Gil Schwartz, former CBS PR chief, dies at 68
Gil Schwartz, long-time CBS communications chief who retired in 2018, passed away on May 2. He was 68 years old.
While his passing was unexpected, he died of natural causes, according to an obituary sent by CBS.
Schwartz spent more than 20 years at the eye network before retiring in 2018. He also moonlighted as a Fortune columnist and novelist under the pen name Stanley Bing. He wrote more than a dozen books, including “What Would Machiavelli Do?: The Ends Justify the Meanness” and “Sun Tzu Was a Sissy.”
“For the better part of three decades, Gil Schwartz led CBS Communications with creative flare, craftsman-like expertise and an abundance of personality,” CBS said in a statement. “He was a counselor to senior management, a mentor to future PR executives and a popular presence in every hallway. His diverse and sophisticated repertoire ranged from artful media relations and gifted wordsmithing skills to an insightful and humorous view of the media world he loved. Gil will long be remembered by the many teams he led across entertainment, news, sports and the corporate world. Our deepest sympathies are with his wife Laura, his children, grandchildren and his entire family.”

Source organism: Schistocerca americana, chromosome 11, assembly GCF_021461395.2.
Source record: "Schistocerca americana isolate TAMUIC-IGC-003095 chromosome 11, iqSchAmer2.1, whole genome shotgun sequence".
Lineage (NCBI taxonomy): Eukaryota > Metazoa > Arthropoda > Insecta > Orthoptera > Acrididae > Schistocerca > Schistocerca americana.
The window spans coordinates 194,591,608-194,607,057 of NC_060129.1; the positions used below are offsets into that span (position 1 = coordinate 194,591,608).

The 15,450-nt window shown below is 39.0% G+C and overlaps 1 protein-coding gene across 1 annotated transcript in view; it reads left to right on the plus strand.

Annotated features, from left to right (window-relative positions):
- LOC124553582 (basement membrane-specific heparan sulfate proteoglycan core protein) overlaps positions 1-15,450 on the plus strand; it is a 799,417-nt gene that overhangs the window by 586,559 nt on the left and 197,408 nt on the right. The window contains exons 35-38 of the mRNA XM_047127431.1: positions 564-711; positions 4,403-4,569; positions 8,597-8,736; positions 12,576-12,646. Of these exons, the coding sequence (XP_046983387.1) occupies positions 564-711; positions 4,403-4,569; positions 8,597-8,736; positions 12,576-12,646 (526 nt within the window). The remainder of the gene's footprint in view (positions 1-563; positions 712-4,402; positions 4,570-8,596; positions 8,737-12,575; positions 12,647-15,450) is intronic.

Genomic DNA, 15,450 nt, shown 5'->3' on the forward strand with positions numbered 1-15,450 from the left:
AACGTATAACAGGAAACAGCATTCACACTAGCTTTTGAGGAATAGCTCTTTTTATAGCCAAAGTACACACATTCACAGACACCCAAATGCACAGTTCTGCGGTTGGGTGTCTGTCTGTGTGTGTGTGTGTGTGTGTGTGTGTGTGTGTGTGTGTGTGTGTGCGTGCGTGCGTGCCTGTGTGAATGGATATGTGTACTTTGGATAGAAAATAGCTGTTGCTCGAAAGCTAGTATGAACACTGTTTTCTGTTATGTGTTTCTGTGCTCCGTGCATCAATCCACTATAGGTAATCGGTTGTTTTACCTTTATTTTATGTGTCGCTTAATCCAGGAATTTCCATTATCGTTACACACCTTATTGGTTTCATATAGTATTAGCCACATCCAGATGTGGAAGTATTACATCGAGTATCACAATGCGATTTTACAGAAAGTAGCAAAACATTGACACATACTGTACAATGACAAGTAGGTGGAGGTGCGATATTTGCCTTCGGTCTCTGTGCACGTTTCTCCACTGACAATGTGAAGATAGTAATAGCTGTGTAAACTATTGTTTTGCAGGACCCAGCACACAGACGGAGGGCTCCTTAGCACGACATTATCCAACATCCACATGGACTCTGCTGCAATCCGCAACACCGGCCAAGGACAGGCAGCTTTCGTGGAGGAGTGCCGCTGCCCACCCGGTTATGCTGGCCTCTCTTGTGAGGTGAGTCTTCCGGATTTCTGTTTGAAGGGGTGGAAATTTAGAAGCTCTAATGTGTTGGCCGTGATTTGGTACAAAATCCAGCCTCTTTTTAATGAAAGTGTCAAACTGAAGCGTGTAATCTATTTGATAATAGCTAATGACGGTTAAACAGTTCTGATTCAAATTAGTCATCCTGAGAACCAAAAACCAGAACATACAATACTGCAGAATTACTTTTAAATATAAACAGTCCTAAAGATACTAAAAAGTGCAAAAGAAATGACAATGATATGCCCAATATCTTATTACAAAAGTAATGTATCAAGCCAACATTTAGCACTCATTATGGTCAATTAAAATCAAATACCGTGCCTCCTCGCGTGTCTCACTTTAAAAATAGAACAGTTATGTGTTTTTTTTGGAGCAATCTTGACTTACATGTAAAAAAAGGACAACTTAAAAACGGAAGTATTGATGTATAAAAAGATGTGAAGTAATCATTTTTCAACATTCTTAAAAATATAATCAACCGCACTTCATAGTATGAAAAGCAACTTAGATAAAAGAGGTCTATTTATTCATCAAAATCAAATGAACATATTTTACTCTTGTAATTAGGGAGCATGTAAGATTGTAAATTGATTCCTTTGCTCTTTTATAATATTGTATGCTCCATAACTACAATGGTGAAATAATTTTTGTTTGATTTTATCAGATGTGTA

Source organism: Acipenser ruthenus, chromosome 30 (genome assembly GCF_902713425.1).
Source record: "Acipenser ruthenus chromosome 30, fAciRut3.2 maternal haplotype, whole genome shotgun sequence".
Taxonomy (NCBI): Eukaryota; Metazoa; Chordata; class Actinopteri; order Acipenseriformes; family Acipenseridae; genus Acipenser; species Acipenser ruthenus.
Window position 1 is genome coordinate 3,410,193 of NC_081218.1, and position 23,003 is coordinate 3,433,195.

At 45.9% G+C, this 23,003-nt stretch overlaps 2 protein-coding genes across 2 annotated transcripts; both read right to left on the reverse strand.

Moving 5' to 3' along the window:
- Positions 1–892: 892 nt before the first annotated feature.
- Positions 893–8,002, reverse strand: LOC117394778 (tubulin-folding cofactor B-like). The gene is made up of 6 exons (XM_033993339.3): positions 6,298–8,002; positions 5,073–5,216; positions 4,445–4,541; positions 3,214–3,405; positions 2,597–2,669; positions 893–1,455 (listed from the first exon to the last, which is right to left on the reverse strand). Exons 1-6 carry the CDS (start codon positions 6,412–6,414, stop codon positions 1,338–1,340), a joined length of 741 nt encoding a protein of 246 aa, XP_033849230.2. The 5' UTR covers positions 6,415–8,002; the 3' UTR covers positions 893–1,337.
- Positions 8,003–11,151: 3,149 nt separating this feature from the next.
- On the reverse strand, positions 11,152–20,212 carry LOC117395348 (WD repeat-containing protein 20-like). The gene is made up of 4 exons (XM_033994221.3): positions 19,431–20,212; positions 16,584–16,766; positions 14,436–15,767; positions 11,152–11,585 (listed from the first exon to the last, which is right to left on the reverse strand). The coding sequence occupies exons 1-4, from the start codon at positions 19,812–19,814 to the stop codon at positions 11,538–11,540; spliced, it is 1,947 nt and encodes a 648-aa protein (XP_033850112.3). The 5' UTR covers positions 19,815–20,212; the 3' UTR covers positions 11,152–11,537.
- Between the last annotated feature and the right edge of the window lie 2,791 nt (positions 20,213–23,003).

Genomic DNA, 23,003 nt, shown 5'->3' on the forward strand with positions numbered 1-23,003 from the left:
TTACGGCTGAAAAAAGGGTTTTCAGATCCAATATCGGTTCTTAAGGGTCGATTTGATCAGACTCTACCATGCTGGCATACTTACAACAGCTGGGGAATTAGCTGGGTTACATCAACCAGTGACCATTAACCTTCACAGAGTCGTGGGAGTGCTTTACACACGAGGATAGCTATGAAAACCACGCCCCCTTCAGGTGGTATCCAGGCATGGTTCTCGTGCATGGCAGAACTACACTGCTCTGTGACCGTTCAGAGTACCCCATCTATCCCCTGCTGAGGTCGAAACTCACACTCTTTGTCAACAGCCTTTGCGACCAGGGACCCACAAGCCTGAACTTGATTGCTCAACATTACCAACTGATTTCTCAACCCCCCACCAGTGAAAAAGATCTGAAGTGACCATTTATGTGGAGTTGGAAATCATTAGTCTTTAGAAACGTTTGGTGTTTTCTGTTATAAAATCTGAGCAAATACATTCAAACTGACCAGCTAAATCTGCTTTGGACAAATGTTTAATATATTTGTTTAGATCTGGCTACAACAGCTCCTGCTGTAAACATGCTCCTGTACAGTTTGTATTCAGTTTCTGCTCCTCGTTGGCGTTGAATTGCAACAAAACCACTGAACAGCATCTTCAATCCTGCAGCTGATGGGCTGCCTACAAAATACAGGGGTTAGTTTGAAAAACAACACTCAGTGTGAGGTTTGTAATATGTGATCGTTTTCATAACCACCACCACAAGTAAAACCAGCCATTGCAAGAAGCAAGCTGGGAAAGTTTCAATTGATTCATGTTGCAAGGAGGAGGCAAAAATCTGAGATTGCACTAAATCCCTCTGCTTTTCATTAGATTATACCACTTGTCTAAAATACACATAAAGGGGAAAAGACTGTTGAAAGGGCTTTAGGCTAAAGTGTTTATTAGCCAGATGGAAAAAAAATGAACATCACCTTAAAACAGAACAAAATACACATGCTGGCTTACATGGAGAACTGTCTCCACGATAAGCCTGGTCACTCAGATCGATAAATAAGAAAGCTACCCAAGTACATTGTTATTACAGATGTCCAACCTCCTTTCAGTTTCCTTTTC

Schwartz joined CBS in 1996 after it merged with Westinghouse Broadcasting, where he served for 14 years.
He became known for his singing, guitar playing and comedic riffs during CBS’s annual affiliate meetings, and his signature pigs in a blanket were always on hand during the company’s annual holiday press party.
In the 2015 movie “Truth,” about the “60 Minutes” report that led to the departure of Dan Rather, Schwartz was portrayed by Steve Bastoni.
During his final year on the job he had to deal with the legal battle between CBS and its corporate parent National Amusements Inc., along with misconduct allegations against former CBS CEO Les Moonves.
Schwartz’s departure from the company came not long after Moonves’ exit.
In his memo to employees announcing his departure from the company, Schwartz wrote, “I started at this job back when we all worked on dedicated word processors and the phrase “I’ll get back to you tomorrow” was considered a rapid response. Today, it is not uncommon for reporters to call after they post a story to see if they need to make any corrections. But, as the world has changed, so have we, and I believe this department continues to define excellence in what we do. I’m very proud of that and always will be, and of all of you.”
He is survived by his wife, Laura Svienty, daughter Nina Pajak, son Will Schwartz, two stepchildren, two grandchildren, his brother Michael Schwartz and niece.